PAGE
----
# What is the derivative of e^(lnx)?

May 29, 2017

$1$

#### Explanation:

We can also do this without first using the identity ${e}^{\ln} x = x$, although we will have to use this eventually.

Note that $\frac{d}{\mathrm{dx}} {e}^{x} = {e}^{x}$, so when we have a function in the exponent the chain rule will apply: $\frac{d}{\mathrm{dx}} {e}^{u} = {e}^{u} \cdot \frac{\mathrm{du}}{\mathrm{dx}}$.

So:

$\frac{d}{\mathrm{dx}} {e}^{\ln} x = {e}^{\ln} x \left(\frac{d}{\mathrm{dx}} \ln x\right)$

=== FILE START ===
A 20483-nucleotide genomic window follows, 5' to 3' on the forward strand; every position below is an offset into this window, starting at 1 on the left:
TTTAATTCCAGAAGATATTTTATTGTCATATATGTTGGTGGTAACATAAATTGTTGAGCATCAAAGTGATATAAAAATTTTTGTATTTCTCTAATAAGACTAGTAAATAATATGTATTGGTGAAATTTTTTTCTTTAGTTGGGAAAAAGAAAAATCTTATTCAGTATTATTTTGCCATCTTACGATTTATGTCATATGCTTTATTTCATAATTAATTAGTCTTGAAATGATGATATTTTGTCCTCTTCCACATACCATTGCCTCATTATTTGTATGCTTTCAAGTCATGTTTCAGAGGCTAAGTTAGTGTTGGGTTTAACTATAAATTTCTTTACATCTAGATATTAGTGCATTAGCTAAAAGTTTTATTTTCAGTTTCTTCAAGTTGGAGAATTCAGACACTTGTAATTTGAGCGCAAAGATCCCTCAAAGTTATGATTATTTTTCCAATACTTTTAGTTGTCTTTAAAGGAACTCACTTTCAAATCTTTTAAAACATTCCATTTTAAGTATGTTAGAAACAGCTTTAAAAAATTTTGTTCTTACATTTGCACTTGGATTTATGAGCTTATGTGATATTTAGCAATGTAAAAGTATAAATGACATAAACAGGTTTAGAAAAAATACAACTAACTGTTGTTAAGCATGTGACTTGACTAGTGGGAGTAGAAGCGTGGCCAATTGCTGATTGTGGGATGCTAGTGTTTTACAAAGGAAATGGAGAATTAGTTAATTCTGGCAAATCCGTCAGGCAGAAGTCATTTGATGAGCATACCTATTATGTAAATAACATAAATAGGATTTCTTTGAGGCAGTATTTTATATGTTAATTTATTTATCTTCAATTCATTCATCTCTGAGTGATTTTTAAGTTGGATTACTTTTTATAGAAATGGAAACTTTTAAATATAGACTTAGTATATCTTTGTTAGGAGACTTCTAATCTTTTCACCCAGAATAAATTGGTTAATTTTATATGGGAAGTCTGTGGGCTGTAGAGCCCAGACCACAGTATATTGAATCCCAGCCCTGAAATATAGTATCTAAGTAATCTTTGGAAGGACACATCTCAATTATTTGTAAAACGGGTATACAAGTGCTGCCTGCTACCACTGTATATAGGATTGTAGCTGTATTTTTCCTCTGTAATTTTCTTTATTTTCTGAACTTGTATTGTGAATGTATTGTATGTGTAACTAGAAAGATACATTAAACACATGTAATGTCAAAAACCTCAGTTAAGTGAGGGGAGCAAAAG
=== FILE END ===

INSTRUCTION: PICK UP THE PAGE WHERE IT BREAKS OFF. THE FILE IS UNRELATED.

The derivative of $\ln x$ is $\frac{1}{x}$:

$\frac{d}{\mathrm{dx}} {e}^{\ln} x = {e}^{\ln} x \left(\frac{1}{x}\right)$

Then using the identity ${e}^{\ln} x = x$:

$\frac{d}{\mathrm{dx}} {e}^{\ln} x = x \left(\frac{1}{x}\right) = 1$

Which is the same as the answer we'd get if we use the identity from the outset (which is what I recommend you do--this is just a fun way to show that "calculus works".)

$\frac{d}{\mathrm{dx}} {e}^{\ln} x = \frac{d}{\mathrm{dx}} x = 1$